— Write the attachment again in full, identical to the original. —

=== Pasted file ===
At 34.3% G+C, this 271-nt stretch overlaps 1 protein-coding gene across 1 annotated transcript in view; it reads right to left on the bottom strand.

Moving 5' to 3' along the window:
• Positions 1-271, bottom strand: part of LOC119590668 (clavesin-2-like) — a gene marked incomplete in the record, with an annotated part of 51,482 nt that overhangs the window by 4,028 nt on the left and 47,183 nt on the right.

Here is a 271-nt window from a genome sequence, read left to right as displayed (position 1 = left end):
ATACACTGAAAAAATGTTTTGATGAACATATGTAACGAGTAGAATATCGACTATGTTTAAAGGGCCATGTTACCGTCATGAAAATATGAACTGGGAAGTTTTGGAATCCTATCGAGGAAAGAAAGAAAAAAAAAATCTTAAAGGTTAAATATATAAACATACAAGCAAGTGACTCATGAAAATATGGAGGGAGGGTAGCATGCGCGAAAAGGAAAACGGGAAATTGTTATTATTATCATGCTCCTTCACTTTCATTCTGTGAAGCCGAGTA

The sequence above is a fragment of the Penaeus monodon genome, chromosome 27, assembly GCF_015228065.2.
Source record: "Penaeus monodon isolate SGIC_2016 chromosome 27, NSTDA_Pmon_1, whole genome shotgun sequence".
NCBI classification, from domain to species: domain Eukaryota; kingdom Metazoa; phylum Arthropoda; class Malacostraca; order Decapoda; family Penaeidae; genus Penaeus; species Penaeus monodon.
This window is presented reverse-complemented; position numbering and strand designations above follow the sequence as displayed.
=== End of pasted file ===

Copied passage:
At 34.3% G+C, this 271-nt stretch overlaps 1 protein-coding gene across 1 annotated transcript in view; it reads right to left on the bottom strand.

Moving 5' to 3' along the window:
• Positions 1-271, bottom strand: part of LOC119590668 (clavesin-2-like) — a gene marked incomplete in the record, with an annotated part of 51,482 nt that overhangs the window by 4,028 nt on the left and 47,183 nt on the right.

Here is a 271-nt window from a genome sequence, read left to right as displayed (position 1 = left end):
ATACACTGAAAAAATGTTTTGATGAACATATGTAACGAGTAGAATATCGACTATGTTTAAAGGGCCATGTTACCGTCATGAAAATATGAACTGGGAAGTTTTGGAATCCTATCGAGGAAAGAAAGAAAAAAAAAATCTTAAAGGTTAAATATATAAACATACAAGCAAGTGACTCATGAAAATATGGAGGGAGGGTAGCATGCGCGAAAAGGAAAACGGGAAATTGTTATTATTATCATGCTCCTTCACTTTCATTCTGTGAAGCCGAGTA

The sequence above is a fragment of the Penaeus monodon genome, chromosome 27, assembly GCF_015228065.2.
Source record: "Penaeus monodon isolate SGIC_2016 chromosome 27, NSTDA_Pmon_1, whole genome shotgun sequence".
NCBI classification, from domain to species: domain Eukaryota; kingdom Metazoa; phylum Arthropoda; class Malacostraca; order Decapoda; family Penaeidae; genus Penaeus; species Penaeus monodon.
This window is presented reverse-complemented; position numbering and strand designations above follow the sequence as displayed.